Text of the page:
Tennis star Peng Shuai disappeared this month after accusing a former Chinese vice-premier of sexual misconduct. Two weeks later she is still missing as leading figures in the sport joined forces with rights activists and #MeToo campaigners to locate her.
In early November, the 35-year-old athlete posted on social media publicly alleging that Zhang Gaoli assaulted her on at least one occasion in Tianjin, the city where he held a top Chinese Communist party position from 2007 to 2012.
She also claimed in the post that was erased by censors within minutes of being published that she had a long-running affair with the powerful political figure, who is 40 years her senior and married. The Financial Times could not verify Peng’s post.
The case raises uncomfortable questions about the Chinese Communist party’s record on women’s rights and civil liberties less than three months before it hosts the Winter Olympics.
It is common for the party’s disciplinary organ to accuse senior officials in vague terms of sexual and other misconduct when purging them, usually for alleged corruption. But the detailed accusations against Zhang, who retired without any stain on his official record in 2018, are unprecedented in China, especially from a woman as prominent as Peng.
“This is an extraordinary case,” said Yaqiu Wang, a China expert at Human Rights Watch, a US-based campaign group.
While Peng has not been seen nor heard from since the post, her disappearance gained global attention. Her case was thrust back into the spotlight this week after Chinese state broadcaster CGTN released a statement that quoted Peng saying she was resting at home, and that she was neither missing nor unwell.
The statement drew immediate scepticism from many who said it was either fake or written under duress. “No one believes she’s safe now,” said Yun Jiang, a China expert at Australian National University.
Just hours later, Steve Simon, Women’s Tennis Association chief executive, said he had been unable to contact Peng and called for her to be allowed to speak freely.
Simon questioned the email’s authenticity and called for her allegations to be “investigated with full transparency and without censorship”. The WTA holds 11 tournaments in China, home to a quarter of the world’s 87m tennis players.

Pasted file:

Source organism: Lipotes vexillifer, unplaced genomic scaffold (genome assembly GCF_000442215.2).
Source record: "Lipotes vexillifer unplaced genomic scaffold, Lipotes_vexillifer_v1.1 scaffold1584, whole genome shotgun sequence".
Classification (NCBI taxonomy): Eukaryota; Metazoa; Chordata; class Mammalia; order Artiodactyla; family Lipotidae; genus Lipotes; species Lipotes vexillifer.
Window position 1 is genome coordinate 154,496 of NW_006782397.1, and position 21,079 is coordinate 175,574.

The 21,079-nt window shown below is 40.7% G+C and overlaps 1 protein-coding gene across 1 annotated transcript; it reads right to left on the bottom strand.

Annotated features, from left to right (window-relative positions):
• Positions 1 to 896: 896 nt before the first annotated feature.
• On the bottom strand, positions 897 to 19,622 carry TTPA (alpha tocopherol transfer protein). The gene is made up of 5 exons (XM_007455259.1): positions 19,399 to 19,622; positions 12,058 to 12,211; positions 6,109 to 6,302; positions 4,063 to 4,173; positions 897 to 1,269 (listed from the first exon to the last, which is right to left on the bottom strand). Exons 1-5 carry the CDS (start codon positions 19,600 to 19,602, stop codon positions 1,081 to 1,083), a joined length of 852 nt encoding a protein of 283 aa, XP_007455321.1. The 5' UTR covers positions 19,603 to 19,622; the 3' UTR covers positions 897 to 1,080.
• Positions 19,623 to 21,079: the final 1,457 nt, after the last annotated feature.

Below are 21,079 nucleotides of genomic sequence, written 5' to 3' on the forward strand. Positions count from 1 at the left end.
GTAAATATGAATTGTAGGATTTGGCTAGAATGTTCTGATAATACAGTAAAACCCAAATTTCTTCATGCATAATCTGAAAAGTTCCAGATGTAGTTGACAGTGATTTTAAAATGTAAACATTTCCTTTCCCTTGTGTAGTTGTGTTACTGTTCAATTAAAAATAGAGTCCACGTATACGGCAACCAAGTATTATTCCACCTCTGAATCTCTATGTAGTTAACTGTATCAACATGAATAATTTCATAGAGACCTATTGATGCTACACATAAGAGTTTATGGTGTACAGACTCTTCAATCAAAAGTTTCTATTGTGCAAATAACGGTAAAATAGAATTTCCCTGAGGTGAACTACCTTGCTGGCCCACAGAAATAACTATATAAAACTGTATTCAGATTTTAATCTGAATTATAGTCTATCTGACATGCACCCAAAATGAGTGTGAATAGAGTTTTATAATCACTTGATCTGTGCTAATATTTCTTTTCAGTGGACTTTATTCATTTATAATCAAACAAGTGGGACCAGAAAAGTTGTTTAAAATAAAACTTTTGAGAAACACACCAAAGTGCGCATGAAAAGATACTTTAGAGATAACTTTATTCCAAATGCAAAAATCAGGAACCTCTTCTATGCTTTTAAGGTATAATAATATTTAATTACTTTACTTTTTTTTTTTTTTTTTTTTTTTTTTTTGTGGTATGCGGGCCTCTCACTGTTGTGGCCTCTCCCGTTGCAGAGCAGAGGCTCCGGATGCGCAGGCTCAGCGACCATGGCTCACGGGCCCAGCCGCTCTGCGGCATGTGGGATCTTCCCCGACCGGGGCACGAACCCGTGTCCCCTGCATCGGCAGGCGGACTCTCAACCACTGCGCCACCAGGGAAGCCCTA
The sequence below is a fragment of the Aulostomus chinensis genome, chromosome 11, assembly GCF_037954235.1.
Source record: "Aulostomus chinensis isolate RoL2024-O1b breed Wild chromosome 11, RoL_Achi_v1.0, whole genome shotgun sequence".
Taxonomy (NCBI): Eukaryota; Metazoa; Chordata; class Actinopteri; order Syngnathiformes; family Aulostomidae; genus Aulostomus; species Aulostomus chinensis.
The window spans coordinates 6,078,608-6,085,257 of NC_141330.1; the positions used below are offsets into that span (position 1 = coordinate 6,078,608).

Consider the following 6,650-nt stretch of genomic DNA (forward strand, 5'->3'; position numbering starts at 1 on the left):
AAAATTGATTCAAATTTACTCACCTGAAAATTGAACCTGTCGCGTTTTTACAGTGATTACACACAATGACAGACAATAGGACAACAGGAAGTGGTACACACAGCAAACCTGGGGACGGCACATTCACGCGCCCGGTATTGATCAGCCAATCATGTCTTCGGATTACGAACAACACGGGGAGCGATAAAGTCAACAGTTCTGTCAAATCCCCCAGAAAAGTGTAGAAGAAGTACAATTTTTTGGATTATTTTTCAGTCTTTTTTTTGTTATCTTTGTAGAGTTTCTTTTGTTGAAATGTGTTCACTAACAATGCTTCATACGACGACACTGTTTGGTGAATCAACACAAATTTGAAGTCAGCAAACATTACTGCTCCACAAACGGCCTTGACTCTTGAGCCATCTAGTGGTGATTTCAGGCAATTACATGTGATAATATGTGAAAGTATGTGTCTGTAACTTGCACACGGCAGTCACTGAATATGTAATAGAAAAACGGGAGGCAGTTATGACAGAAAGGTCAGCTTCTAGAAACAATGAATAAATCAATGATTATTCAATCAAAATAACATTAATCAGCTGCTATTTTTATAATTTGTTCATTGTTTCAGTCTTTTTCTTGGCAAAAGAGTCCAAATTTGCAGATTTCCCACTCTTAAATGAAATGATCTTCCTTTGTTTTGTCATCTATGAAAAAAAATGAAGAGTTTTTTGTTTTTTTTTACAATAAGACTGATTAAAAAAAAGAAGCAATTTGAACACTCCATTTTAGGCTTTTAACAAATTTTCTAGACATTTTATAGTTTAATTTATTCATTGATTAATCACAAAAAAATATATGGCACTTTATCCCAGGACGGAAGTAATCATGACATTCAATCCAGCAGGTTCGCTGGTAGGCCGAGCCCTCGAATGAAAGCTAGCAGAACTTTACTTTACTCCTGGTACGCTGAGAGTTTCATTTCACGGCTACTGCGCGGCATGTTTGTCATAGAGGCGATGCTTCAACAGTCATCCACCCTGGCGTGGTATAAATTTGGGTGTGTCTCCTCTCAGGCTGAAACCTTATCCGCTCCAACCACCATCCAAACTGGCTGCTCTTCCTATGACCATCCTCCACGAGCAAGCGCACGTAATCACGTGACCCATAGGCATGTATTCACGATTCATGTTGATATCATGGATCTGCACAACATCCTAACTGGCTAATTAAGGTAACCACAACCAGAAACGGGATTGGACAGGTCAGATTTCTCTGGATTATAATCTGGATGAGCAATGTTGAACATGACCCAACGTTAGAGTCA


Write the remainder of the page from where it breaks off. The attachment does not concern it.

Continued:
The State Council information office, which handles media relations for the government, did not reply to a request for comment. Zhang and Peng could not be reached for comment.
On Friday, Hu Xijin, editor of the nationalist Chinese state-run media outlet Global Times, tweeted: “As a person who is familiar with Chinese system, I don’t believe Peng Shuai has received retaliation and repression speculated by foreign media for the thing people talked about.”
Peng is among a handful of Chinese tennis players to emerge on the international stage over the past two decades, winning doubles titles at both Wimbledon and the French Open.
Naomi Osaka, the four-time Grand Slam champion and the world’s highest-paid female athlete, Novak Djokovic, the men’s world number one, Serena Williams, winner of the most Grand Slam tournament titles, and Chris Evert, the broadcaster and former number one-ranked player, this week joined calls advocating for Peng’s safety.
“I think the WTA will . . . Choose life over money . . . Human rights, Human dignity take precedence . . . I’m praying for Peng,” Evert wrote on Twitter.
Wang, at Human Rights Watch, said that while she was “not so optimistic” about Peng’s future given China’s long history of forced disappearances and coerced confessions, she believed the support could help Peng’s cause.
“International attention will definitely at least make the Communist party more cautious in terms of what they want to do with Peng Shuai,” she said.
However, the episode has already demonstrated the overwhelming power of China’s censors at eviscerating signs of public dissent.
After Peng posted her accusations on her official Weibo account, the post and comments about it were quickly blocked although screenshots of it circulated widely. Censors then blocked both overt and coded references to Peng and Zhang.
People attempting to comment about Peng or Zhang online received messages saying that their posts “violated relevant laws and regulations”.
Zhang joined the Chinese Communist party’s most powerful body, the Politburo Standing Committee, in 2012. He was appointed vice-premier a year later.
Peng’s case is the latest sign that the #MeToo movement to tackle discrimination and sexual harassment of women has not gathered the same momentum in China as it did in the US and Europe, where similar accusations ended the careers of many prominent entertainment, business and political figures.
Men far less powerful than Zhang have routinely been able to quash such accusations in China, often with help from state censors and party-controlled courts.
In September, a Beijing court dismissed landmark sexual harassment charges brought by Zhou Xiaoxuan, a screenwriter, against a prominent media figure. In one of the movement’s most high profile cases, the court said there was insufficient evidence to substantiate her claims.
One China-based women’s rights activist, who asked not to be named, said she expected Peng would eventually be forced to make a public retraction and be forever “buried” in the social media realm.
She said that while it may be possible for women to make public cases against celebrities or businesspeople, senior party officials were off limits.
Yun, at Australian National University, said Peng had demonstrated “much courage and bravery” in coming forward with her claims. “Going against a senior [party] official can ruin anyone’s life.”